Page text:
Skip to main content

Textile glut fear as restrictions ease

Charities in the UK are concerned about an avalanche of unwanted clothing and other items when their High Street shops re-open in June as householders seek to get rid of items that have been stored for months.

Charity shops are major recipients for second-hand clothing but they have been closed in the UK since March during the Covid-19 lockdown. Many municipal recycling centres have also been closed. This combination has caused great concern across the textile recycling sector.

Robin Osterley, chief executive of the Charity Retail Association, told the BBC that shops are expecting to be ‘full to bursting’. The UK’s 11,000 charity shops raise almost £300m for good causes each year.

In early May, Alan Wheeler, director of the Textile Recycling Association (TRA), warned of ‘pent up demand and an influx of used clothing/textile donations once charity shops and recycling centres are re-opened’. Wheeler is worried that this issue, on top of supply chain problems such as some countries restricting imports of used clothing, will mean insufficient capacity in the UK. One consequence would be more materials going to landfill.

To support these fears, analysis by a UK furniture manufacturer has found that searches online for recycling centres has spiked in recent weeks. Sliding door wardrobe company Spaceslide found that in April, searches for ‘recycling centre’ increased 22% year-on-year, up from 90 500 per month to 110 000.

Searches for ‘council tips’ were also up, rising 50% to 3 600 monthly searches. In contrast, searches for ‘charity shop’ dropped by 87%, falling from 110 000 in April 2019 to 14 800 this April.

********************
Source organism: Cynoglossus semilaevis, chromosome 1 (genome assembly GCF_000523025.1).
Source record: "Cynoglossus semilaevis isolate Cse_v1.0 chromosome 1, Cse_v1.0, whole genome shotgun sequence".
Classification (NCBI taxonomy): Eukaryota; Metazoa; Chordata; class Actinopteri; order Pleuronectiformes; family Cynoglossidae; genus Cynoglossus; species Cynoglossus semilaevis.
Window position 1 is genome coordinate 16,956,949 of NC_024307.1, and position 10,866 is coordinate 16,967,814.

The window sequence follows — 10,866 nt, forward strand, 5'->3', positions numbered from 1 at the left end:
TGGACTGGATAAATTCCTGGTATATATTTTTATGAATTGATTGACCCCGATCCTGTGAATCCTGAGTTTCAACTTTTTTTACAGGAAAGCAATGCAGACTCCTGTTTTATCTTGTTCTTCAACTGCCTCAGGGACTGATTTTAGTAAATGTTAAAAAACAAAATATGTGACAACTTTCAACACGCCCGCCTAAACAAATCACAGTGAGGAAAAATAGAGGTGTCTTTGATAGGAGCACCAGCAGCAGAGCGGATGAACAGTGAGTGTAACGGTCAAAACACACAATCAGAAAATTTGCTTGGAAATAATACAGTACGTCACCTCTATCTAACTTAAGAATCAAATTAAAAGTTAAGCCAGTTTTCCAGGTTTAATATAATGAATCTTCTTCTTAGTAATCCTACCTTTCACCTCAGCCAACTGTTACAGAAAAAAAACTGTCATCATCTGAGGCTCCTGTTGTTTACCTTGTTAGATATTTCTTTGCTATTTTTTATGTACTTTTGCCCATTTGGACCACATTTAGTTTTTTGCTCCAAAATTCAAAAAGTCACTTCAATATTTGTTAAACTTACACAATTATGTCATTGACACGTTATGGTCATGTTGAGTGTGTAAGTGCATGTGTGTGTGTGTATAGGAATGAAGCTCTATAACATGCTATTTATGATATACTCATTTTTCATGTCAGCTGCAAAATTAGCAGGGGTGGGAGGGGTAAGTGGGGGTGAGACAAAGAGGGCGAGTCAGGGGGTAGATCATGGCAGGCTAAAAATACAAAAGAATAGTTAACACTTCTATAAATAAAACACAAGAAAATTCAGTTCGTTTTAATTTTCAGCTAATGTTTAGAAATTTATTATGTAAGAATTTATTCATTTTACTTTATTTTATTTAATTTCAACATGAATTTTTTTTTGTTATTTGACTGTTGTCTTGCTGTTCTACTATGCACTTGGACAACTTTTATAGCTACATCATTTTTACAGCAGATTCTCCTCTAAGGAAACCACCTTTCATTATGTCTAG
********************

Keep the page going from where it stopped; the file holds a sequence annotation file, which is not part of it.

Spaceslide’s commercial manager Will Gough commented: ‘Hopefully, UK households can hang on to their useable items for a short while longer to avoid creating non-essential waste.

Charities benefit hugely from selling the items they receive and with money tighter than ever for many, holding off on your trip to the recycling centre could have a significant impact.’

Siân Pelleschi, owner of decluttering company Sorted!, offered this advice: ‘Firstly, look at repurposing an item in another way within your home. If this isn’t possible, try giving away items to passers-by. Make sure you label [them as being] free and keep the items on your property and not in the street.’

Would you like to share any interesting developments or article ideas with us? Don't hesitate to contact us.

You might find this interesting too

Singapore manufacturer targets textiles-to-textiles innovation
Hamilton raises the stakes for mattresses

Leave a Reply

Your email address will not be published.

This site uses Akismet to reduce spam. Learn how your comment data is processed.

Subscribe now and get a full year for just €169 (normal rate is €225) Subscribe